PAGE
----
(b) Hierarchy of needs

      Although the biological, sociological, and psychological needs must all be satisfied by the same nervous system, they are naturally in harmony. According to Abraham Maslow, they are organized in a hierarchy.

      Biological needs are most potent; when they are satisfied, sociological needs become most potent; and, when those needs are satisfied in turn, psychological needs become most potent [8]. That is, you shift gears up the hierarchy as lower needs are satisfied. The biological and sociological needs are so easily satiated that, in a healthy person in a healthy society, most time is available for the less satiable psychological needs. Eating ruins your appetite. The satisfiers of sociological needs - namely, other people - are in plentiful (indeed, too plentiful) supply. The satisfaction of the survival needs provides pleasant periodic interludes from the rigors of satisfying the psychological needs. The priorities within the hierarchy of needs make sense. The necessity of surviving (biological and sociological needs) comes before the luxury of thriving (psychological needs). Perhaps psychological needs could be seen in terms of surplus energy, much as our economic luxuries can be seen in terms of surplus capital. Individual survival (biological needs) comes before species survival (sociological needs) since it is the individual who is arranging the priorities. Mother Nature may be more concerned with the survival of the species, but I am more immediately concerned with my survival and you with yours. However, this hierarchy is not rigid. Sociological needs can take precedence over biological needs (as attested by the suicide and the martyr) and psychological needs can take precedence over sociological needs (as attested by the hermit and the monk).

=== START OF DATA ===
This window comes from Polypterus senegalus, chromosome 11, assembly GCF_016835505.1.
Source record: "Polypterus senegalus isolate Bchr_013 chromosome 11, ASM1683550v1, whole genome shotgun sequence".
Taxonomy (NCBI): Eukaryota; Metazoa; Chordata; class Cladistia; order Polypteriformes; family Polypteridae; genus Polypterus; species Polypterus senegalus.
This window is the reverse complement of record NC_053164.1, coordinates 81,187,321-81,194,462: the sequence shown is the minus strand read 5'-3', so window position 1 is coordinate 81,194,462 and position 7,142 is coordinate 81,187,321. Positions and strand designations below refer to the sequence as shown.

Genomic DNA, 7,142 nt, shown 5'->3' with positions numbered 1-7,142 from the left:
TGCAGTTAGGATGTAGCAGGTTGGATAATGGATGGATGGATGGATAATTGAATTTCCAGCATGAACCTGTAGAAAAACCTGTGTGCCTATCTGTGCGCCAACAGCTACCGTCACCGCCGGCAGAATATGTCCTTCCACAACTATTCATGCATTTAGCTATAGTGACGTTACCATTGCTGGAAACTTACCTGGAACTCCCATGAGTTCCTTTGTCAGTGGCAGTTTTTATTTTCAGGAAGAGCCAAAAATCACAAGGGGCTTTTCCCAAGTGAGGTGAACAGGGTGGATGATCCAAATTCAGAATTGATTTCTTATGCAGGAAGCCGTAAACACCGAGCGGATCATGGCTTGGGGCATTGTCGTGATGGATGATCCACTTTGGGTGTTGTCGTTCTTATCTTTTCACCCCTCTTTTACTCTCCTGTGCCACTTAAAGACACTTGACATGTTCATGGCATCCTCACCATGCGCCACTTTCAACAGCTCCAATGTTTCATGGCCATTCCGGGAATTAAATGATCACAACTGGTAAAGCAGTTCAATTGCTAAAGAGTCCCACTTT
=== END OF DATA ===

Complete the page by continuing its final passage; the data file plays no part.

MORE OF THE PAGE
I have expounded at perhaps too great length on the empirical evidence that there is an organic basis not only to biological needs, as argued by behaviorists, but also to sociological and psychological needs, as argued by humanists. However, such an exposition may be justified on the grounds that it establishes the empirical basis for replacing the basic proposition of behaviorism that 'The person has only extrinsic needs' with the basic proposition of humanism that 'The person has intrinsic needs'. It is this shift from extrinsic to intrinsic needs which is the foundation of the shift recommended in this chapter from the traditional outside-in point of view to an alternative inside-out point of view. The goal of human development, then, is not the satisfaction of biological needs in order to survive, as argued by the behaviorists, but the satisfaction of biological, sociological, and psychological needs to realize the full human potential built into the person at the moment of conception.

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